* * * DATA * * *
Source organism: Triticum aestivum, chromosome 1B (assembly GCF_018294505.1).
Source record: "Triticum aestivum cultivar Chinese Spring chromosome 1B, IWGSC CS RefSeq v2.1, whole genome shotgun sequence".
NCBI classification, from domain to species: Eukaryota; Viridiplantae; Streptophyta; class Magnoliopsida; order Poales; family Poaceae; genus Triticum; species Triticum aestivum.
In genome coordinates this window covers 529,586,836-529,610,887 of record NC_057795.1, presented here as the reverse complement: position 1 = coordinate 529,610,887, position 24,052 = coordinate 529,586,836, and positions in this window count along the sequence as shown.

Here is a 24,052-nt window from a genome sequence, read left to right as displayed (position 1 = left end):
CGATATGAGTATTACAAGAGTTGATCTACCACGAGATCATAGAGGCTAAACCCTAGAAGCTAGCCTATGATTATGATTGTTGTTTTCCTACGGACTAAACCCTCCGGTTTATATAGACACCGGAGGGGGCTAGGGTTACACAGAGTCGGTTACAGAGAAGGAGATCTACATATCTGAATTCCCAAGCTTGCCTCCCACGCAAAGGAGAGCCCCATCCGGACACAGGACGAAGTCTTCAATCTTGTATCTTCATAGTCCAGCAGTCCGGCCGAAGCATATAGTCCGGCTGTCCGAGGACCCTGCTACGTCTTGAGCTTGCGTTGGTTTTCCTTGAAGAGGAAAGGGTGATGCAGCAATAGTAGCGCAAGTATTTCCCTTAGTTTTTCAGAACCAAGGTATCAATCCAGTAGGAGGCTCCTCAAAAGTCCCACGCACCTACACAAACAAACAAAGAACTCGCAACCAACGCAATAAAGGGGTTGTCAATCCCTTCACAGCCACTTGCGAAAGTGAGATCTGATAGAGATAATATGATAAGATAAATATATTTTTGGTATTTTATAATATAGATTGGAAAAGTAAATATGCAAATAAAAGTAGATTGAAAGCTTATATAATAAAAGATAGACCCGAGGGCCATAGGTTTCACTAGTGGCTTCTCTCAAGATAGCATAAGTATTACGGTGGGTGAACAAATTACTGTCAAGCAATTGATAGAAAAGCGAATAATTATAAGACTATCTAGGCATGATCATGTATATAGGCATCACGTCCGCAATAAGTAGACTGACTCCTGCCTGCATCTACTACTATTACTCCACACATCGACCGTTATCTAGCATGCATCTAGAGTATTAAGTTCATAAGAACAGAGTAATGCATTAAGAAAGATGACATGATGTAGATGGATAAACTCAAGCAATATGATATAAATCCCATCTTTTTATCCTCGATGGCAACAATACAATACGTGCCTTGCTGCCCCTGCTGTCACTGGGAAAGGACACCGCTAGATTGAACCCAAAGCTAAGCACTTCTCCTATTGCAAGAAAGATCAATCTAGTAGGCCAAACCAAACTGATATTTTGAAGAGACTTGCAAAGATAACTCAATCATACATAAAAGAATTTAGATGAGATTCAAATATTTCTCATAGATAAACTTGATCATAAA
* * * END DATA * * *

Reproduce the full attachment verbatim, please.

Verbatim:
Source organism: Triticum aestivum, chromosome 1B (assembly GCF_018294505.1).
Source record: "Triticum aestivum cultivar Chinese Spring chromosome 1B, IWGSC CS RefSeq v2.1, whole genome shotgun sequence".
NCBI classification, from domain to species: Eukaryota; Viridiplantae; Streptophyta; class Magnoliopsida; order Poales; family Poaceae; genus Triticum; species Triticum aestivum.
In genome coordinates this window covers 529,586,836-529,610,887 of record NC_057795.1, presented here as the reverse complement: position 1 = coordinate 529,610,887, position 24,052 = coordinate 529,586,836, and positions in this window count along the sequence as shown.

Here is a 24,052-nt window from a genome sequence, read left to right as displayed (position 1 = left end):
CGATATGAGTATTACAAGAGTTGATCTACCACGAGATCATAGAGGCTAAACCCTAGAAGCTAGCCTATGATTATGATTGTTGTTTTCCTACGGACTAAACCCTCCGGTTTATATAGACACCGGAGGGGGCTAGGGTTACACAGAGTCGGTTACAGAGAAGGAGATCTACATATCTGAATTCCCAAGCTTGCCTCCCACGCAAAGGAGAGCCCCATCCGGACACAGGACGAAGTCTTCAATCTTGTATCTTCATAGTCCAGCAGTCCGGCCGAAGCATATAGTCCGGCTGTCCGAGGACCCTGCTACGTCTTGAGCTTGCGTTGGTTTTCCTTGAAGAGGAAAGGGTGATGCAGCAATAGTAGCGCAAGTATTTCCCTTAGTTTTTCAGAACCAAGGTATCAATCCAGTAGGAGGCTCCTCAAAAGTCCCACGCACCTACACAAACAAACAAAGAACTCGCAACCAACGCAATAAAGGGGTTGTCAATCCCTTCACAGCCACTTGCGAAAGTGAGATCTGATAGAGATAATATGATAAGATAAATATATTTTTGGTATTTTATAATATAGATTGGAAAAGTAAATATGCAAATAAAAGTAGATTGAAAGCTTATATAATAAAAGATAGACCCGAGGGCCATAGGTTTCACTAGTGGCTTCTCTCAAGATAGCATAAGTATTACGGTGGGTGAACAAATTACTGTCAAGCAATTGATAGAAAAGCGAATAATTATAAGACTATCTAGGCATGATCATGTATATAGGCATCACGTCCGCAATAAGTAGACTGACTCCTGCCTGCATCTACTACTATTACTCCACACATCGACCGTTATCTAGCATGCATCTAGAGTATTAAGTTCATAAGAACAGAGTAATGCATTAAGAAAGATGACATGATGTAGATGGATAAACTCAAGCAATATGATATAAATCCCATCTTTTTATCCTCGATGGCAACAATACAATACGTGCCTTGCTGCCCCTGCTGTCACTGGGAAAGGACACCGCTAGATTGAACCCAAAGCTAAGCACTTCTCCTATTGCAAGAAAGATCAATCTAGTAGGCCAAACCAAACTGATATTTTGAAGAGACTTGCAAAGATAACTCAATCATACATAAAAGAATTTAGATGAGATTCAAATATTTCTCATAGATAAACTTGATCATAAA